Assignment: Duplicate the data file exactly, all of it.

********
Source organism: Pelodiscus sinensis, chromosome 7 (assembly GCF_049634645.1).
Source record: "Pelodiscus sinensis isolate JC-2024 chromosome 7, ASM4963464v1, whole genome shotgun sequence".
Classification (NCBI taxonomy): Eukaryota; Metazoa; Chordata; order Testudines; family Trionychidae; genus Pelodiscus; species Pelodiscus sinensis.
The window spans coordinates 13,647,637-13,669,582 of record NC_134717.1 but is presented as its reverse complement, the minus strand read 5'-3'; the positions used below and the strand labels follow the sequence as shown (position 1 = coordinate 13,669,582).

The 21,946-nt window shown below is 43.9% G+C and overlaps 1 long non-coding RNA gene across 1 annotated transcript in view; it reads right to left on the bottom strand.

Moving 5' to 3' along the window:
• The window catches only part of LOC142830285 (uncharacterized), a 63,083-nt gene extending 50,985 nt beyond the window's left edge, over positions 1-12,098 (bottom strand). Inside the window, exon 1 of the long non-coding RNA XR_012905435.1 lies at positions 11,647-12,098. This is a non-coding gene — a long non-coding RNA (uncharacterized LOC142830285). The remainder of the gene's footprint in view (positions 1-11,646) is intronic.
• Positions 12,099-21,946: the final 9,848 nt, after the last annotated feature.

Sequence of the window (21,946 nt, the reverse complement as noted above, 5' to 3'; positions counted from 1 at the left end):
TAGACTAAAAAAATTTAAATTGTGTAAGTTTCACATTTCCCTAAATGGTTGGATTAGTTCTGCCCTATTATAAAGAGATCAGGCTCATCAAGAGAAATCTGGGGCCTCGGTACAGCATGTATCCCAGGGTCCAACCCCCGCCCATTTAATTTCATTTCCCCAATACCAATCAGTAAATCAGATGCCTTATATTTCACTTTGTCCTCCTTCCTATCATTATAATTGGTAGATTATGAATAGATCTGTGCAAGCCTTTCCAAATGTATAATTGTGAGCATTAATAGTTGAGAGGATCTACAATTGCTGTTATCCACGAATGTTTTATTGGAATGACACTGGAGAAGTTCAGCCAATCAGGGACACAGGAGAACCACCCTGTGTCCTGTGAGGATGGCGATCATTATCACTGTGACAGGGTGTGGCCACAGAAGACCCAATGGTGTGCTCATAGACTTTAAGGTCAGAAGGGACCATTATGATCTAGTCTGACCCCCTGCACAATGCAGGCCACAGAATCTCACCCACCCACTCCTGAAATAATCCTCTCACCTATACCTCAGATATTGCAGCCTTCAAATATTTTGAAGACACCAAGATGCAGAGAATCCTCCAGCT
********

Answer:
Source organism: Pelodiscus sinensis, chromosome 7 (assembly GCF_049634645.1).
Source record: "Pelodiscus sinensis isolate JC-2024 chromosome 7, ASM4963464v1, whole genome shotgun sequence".
Classification (NCBI taxonomy): Eukaryota; Metazoa; Chordata; order Testudines; family Trionychidae; genus Pelodiscus; species Pelodiscus sinensis.
The window spans coordinates 13,647,637-13,669,582 of record NC_134717.1 but is presented as its reverse complement, the minus strand read 5'-3'; the positions used below and the strand labels follow the sequence as shown (position 1 = coordinate 13,669,582).

The 21,946-nt window shown below is 43.9% G+C and overlaps 1 long non-coding RNA gene across 1 annotated transcript in view; it reads right to left on the bottom strand.

Moving 5' to 3' along the window:
• The window catches only part of LOC142830285 (uncharacterized), a 63,083-nt gene extending 50,985 nt beyond the window's left edge, over positions 1-12,098 (bottom strand). Inside the window, exon 1 of the long non-coding RNA XR_012905435.1 lies at positions 11,647-12,098. This is a non-coding gene — a long non-coding RNA (uncharacterized LOC142830285). The remainder of the gene's footprint in view (positions 1-11,646) is intronic.
• Positions 12,099-21,946: the final 9,848 nt, after the last annotated feature.

Sequence of the window (21,946 nt, the reverse complement as noted above, 5' to 3'; positions counted from 1 at the left end):
TAGACTAAAAAAATTTAAATTGTGTAAGTTTCACATTTCCCTAAATGGTTGGATTAGTTCTGCCCTATTATAAAGAGATCAGGCTCATCAAGAGAAATCTGGGGCCTCGGTACAGCATGTATCCCAGGGTCCAACCCCCGCCCATTTAATTTCATTTCCCCAATACCAATCAGTAAATCAGATGCCTTATATTTCACTTTGTCCTCCTTCCTATCATTATAATTGGTAGATTATGAATAGATCTGTGCAAGCCTTTCCAAATGTATAATTGTGAGCATTAATAGTTGAGAGGATCTACAATTGCTGTTATCCACGAATGTTTTATTGGAATGACACTGGAGAAGTTCAGCCAATCAGGGACACAGGAGAACCACCCTGTGTCCTGTGAGGATGGCGATCATTATCACTGTGACAGGGTGTGGCCACAGAAGACCCAATGGTGTGCTCATAGACTTTAAGGTCAGAAGGGACCATTATGATCTAGTCTGACCCCCTGCACAATGCAGGCCACAGAATCTCACCCACCCACTCCTGAAATAATCCTCTCACCTATACCTCAGATATTGCAGCCTTCAAATATTTTGAAGACACCAAGATGCAGAGAATCCTCCAGCT